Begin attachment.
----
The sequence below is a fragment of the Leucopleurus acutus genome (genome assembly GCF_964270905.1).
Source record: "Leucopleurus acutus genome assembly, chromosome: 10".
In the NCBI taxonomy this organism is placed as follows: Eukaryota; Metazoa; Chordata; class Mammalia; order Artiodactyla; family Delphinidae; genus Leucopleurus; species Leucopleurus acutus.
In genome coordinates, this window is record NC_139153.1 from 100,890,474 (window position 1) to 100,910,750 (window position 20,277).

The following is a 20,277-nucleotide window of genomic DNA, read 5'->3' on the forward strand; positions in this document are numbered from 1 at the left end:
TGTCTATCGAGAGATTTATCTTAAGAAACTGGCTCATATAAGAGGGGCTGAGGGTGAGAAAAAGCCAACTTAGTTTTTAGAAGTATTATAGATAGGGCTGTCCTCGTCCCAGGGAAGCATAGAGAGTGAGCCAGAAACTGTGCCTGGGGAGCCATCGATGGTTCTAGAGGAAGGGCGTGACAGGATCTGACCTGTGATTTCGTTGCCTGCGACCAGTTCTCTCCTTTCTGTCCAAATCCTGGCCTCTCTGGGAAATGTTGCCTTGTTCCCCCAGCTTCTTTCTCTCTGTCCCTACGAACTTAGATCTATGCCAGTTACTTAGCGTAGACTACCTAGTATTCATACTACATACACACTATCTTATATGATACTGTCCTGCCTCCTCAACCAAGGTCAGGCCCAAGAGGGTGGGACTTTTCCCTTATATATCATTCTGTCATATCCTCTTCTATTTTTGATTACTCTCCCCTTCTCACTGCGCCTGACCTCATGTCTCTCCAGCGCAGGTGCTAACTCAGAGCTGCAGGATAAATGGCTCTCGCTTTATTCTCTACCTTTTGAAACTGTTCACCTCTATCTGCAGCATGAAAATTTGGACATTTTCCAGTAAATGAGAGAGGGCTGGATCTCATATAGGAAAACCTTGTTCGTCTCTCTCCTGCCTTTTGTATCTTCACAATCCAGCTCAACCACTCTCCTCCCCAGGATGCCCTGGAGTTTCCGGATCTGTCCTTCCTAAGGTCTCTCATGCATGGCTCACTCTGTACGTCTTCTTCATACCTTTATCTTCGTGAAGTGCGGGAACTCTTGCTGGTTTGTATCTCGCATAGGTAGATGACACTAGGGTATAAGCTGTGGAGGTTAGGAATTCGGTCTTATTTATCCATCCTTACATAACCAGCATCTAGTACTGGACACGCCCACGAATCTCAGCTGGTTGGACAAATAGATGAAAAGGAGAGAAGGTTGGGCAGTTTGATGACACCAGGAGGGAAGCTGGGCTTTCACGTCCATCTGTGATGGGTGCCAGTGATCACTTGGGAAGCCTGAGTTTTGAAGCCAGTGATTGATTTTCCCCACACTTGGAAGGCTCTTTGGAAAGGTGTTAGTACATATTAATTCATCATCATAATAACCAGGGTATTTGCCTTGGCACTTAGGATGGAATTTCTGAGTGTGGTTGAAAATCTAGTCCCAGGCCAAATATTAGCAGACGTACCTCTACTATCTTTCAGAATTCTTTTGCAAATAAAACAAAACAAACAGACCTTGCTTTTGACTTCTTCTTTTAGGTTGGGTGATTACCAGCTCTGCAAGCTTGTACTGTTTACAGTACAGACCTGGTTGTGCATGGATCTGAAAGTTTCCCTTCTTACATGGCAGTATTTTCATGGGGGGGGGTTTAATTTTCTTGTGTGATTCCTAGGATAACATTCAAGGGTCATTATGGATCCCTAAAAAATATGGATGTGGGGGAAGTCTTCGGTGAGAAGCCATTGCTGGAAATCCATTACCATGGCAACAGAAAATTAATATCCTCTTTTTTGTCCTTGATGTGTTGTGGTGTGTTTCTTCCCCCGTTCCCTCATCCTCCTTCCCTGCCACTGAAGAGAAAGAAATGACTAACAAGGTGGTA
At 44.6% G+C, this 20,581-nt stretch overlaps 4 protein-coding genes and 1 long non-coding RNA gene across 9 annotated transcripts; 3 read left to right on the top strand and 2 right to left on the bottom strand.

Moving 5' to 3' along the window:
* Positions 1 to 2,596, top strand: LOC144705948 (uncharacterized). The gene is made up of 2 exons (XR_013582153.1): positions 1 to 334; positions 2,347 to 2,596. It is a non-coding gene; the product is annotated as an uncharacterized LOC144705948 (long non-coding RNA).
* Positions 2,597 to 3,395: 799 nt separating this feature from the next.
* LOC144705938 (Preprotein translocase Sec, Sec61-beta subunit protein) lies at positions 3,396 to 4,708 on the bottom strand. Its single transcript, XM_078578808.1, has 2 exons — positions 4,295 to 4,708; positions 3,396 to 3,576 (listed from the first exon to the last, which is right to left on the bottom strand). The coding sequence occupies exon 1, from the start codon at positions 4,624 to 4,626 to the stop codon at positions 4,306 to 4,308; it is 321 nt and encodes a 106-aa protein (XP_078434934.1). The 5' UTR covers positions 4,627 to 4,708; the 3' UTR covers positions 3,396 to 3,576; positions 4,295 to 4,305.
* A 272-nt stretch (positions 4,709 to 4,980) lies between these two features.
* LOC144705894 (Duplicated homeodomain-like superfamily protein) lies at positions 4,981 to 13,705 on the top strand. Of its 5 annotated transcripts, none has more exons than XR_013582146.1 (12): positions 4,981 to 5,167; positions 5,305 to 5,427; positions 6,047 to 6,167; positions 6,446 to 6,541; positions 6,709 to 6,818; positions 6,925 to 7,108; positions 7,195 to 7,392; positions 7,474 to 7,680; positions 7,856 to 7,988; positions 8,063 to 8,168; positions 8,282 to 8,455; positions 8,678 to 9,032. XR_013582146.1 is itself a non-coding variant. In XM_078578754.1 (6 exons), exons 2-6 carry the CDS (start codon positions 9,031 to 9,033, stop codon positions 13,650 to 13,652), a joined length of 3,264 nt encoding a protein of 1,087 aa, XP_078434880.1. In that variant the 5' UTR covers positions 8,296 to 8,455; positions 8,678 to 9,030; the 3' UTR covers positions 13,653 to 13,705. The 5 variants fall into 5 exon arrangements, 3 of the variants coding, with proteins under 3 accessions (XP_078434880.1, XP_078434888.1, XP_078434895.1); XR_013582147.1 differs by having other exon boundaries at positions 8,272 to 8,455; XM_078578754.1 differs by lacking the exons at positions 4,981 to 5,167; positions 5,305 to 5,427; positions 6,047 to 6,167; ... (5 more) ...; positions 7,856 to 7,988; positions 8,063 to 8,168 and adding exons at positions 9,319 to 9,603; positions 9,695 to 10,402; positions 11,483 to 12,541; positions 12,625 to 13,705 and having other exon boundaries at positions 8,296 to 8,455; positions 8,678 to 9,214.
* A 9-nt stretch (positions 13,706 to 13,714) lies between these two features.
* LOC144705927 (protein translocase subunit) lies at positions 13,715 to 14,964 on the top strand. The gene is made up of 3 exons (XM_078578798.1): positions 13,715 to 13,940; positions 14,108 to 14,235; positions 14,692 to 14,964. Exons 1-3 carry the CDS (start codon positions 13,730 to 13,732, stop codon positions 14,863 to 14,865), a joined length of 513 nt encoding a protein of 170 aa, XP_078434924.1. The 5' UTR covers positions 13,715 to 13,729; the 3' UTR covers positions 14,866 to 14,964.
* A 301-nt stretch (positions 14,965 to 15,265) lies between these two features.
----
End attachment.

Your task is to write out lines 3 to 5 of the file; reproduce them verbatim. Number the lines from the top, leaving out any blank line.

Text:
In the NCBI taxonomy this organism is placed as follows: Eukaryota; Metazoa; Chordata; class Mammalia; order Artiodactyla; family Delphinidae; genus Leucopleurus; species Leucopleurus acutus.
In genome coordinates, this window is record NC_139153.1 from 100,890,474 (window position 1) to 100,910,750 (window position 20,277).

The following is a 20,277-nucleotide window of genomic DNA, read 5'->3' on the forward strand; positions in this document are numbered from 1 at the left end: